Greek taxi protest hits tourists.
Striking Greek tax drivers have blocked roads leading to Greece's largest ports at Piraeus and Patras in a 48-hour protest at the government's plans to reform the sector. Traffic in the Greek capital was brought to a standstill as more than 2,000 taxis formed a protest convoy. The blockade disrupted travel plans for thousands of holidaymakers on the mainland.
The government want to liberalise over 150 'closed shop' professions blamed for stunting competition and Greece's economic growth.They want to make it easier and cheaper to buy taxi licences.
Taxi drivers say that relaxing rules on licences will result in too many taxi drivers. They also claim that expensive licenses are now worthless as they can no longer sell them on.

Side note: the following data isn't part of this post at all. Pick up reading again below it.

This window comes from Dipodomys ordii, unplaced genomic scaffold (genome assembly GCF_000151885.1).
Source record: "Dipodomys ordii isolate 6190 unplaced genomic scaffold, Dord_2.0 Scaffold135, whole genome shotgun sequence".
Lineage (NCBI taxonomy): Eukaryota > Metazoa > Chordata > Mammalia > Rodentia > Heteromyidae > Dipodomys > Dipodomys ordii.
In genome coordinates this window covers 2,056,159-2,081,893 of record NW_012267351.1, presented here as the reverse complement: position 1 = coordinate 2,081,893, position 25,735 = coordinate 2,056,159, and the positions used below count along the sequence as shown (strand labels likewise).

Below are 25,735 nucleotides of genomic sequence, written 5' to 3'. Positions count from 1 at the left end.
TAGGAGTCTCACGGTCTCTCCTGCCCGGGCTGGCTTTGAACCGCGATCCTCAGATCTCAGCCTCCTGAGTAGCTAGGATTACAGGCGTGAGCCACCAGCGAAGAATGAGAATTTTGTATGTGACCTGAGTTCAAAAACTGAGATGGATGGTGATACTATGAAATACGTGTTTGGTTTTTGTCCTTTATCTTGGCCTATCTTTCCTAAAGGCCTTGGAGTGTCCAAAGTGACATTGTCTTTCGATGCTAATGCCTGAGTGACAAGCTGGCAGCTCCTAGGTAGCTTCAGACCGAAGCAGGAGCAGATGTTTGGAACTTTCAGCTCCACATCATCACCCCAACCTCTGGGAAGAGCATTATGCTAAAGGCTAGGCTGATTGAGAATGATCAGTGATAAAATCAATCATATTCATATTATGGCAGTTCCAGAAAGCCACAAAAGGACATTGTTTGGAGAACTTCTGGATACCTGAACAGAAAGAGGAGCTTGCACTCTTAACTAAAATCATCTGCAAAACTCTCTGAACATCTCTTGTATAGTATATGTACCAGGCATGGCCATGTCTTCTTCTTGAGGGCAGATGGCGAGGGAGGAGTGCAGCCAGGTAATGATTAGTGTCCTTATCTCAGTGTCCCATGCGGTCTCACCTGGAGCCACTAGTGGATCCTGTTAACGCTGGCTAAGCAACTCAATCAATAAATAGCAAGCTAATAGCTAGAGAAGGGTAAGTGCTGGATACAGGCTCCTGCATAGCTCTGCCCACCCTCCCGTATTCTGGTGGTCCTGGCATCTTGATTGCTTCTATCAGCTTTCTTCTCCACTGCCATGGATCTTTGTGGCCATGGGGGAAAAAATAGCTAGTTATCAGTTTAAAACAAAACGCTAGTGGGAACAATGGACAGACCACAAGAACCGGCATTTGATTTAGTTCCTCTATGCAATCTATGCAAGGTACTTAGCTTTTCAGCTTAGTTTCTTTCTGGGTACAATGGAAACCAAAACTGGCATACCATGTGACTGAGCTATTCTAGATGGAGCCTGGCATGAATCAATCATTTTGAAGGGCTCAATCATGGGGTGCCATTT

Protesters blocked gates to cruise ship docks and stopped some 15,000 visitors from boarding coaches to see tourist sites. Others missed flight connections as airport roads were blocked.
Tourism leaders are angry at the blow to the Greek island holiday trade. The Association of Greek Tourist Enterprises (SETE) called the strike a 'new blow to the country's image'.
They have called on the government to come to a settlement as soon as possible to avoid more disruption.
The Panhellenic Federation of Hoteliers (POX) is more forthright. A spokesman said: "At the heart of the most critical season in recent years for the country, taxi drivers in the form of protest chosen, manage a more serious blow to the country's image internationally'.
And the Association of Tourist and Travel Agencies of Greece (HATTA) also condemned the protest saying 'tourism is once again at the mercy of sudden trade union action.' Taxi drivers have warned of more blockades unless plans to liberalise the industry are scrapped.